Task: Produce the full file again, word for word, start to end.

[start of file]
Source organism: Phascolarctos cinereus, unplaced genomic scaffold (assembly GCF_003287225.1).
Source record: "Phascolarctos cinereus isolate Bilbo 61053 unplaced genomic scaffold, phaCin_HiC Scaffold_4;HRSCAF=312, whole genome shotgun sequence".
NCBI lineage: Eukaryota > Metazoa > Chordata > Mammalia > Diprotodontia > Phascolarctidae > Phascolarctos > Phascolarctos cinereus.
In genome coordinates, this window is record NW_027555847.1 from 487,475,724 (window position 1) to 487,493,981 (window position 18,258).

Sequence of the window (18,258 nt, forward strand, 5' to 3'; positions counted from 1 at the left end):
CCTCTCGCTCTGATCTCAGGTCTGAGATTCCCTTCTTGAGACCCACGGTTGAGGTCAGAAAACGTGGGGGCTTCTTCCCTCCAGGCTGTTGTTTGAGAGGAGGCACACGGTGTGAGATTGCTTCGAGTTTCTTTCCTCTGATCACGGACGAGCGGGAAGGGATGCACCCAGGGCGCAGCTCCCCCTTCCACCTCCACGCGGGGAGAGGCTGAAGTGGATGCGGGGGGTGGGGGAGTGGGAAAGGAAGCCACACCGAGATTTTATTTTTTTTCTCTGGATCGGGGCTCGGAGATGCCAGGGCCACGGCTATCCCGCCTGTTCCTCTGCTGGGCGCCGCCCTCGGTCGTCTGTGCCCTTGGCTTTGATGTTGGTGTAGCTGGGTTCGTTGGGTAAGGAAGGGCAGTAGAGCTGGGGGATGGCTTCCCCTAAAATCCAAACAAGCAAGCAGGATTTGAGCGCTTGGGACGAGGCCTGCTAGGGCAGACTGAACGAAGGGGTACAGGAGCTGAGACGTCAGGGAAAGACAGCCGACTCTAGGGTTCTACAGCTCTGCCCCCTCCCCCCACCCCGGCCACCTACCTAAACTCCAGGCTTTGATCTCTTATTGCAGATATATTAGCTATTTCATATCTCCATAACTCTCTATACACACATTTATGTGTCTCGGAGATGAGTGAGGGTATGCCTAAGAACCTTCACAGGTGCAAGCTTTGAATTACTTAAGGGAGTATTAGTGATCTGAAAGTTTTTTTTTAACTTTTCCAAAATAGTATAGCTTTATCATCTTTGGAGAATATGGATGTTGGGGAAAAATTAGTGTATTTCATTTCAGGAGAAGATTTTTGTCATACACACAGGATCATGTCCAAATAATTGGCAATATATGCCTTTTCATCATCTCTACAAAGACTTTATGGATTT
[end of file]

Source organism: Phascolarctos cinereus, unplaced genomic scaffold (assembly GCF_003287225.1).
Source record: "Phascolarctos cinereus isolate Bilbo 61053 unplaced genomic scaffold, phaCin_HiC Scaffold_4;HRSCAF=312, whole genome shotgun sequence".
NCBI lineage: Eukaryota > Metazoa > Chordata > Mammalia > Diprotodontia > Phascolarctidae > Phascolarctos > Phascolarctos cinereus.
In genome coordinates, this window is record NW_027555847.1 from 487,475,724 (window position 1) to 487,493,981 (window position 18,258).

Sequence of the window (18,258 nt, forward strand, 5' to 3'; positions counted from 1 at the left end):
CCTCTCGCTCTGATCTCAGGTCTGAGATTCCCTTCTTGAGACCCACGGTTGAGGTCAGAAAACGTGGGGGCTTCTTCCCTCCAGGCTGTTGTTTGAGAGGAGGCACACGGTGTGAGATTGCTTCGAGTTTCTTTCCTCTGATCACGGACGAGCGGGAAGGGATGCACCCAGGGCGCAGCTCCCCCTTCCACCTCCACGCGGGGAGAGGCTGAAGTGGATGCGGGGGGTGGGGGAGTGGGAAAGGAAGCCACACCGAGATTTTATTTTTTTTCTCTGGATCGGGGCTCGGAGATGCCAGGGCCACGGCTATCCCGCCTGTTCCTCTGCTGGGCGCCGCCCTCGGTCGTCTGTGCCCTTGGCTTTGATGTTGGTGTAGCTGGGTTCGTTGGGTAAGGAAGGGCAGTAGAGCTGGGGGATGGCTTCCCCTAAAATCCAAACAAGCAAGCAGGATTTGAGCGCTTGGGACGAGGCCTGCTAGGGCAGACTGAACGAAGGGGTACAGGAGCTGAGACGTCAGGGAAAGACAGCCGACTCTAGGGTTCTACAGCTCTGCCCCCTCCCCCCACCCCGGCCACCTACCTAAACTCCAGGCTTTGATCTCTTATTGCAGATATATTAGCTATTTCATATCTCCATAACTCTCTATACACACATTTATGTGTCTCGGAGATGAGTGAGGGTATGCCTAAGAACCTTCACAGGTGCAAGCTTTGAATTACTTAAGGGAGTATTAGTGATCTGAAAGTTTTTTTTTAACTTTTCCAAAATAGTATAGCTTTATCATCTTTGGAGAATATGGATGTTGGGGAAAAATTAGTGTATTTCATTTCAGGAGAAGATTTTTGTCATACACACAGGATCATGTCCAAATAATTGGCAATATATGCCTTTTCATCATCTCTACAAAGACTTTATGGATTT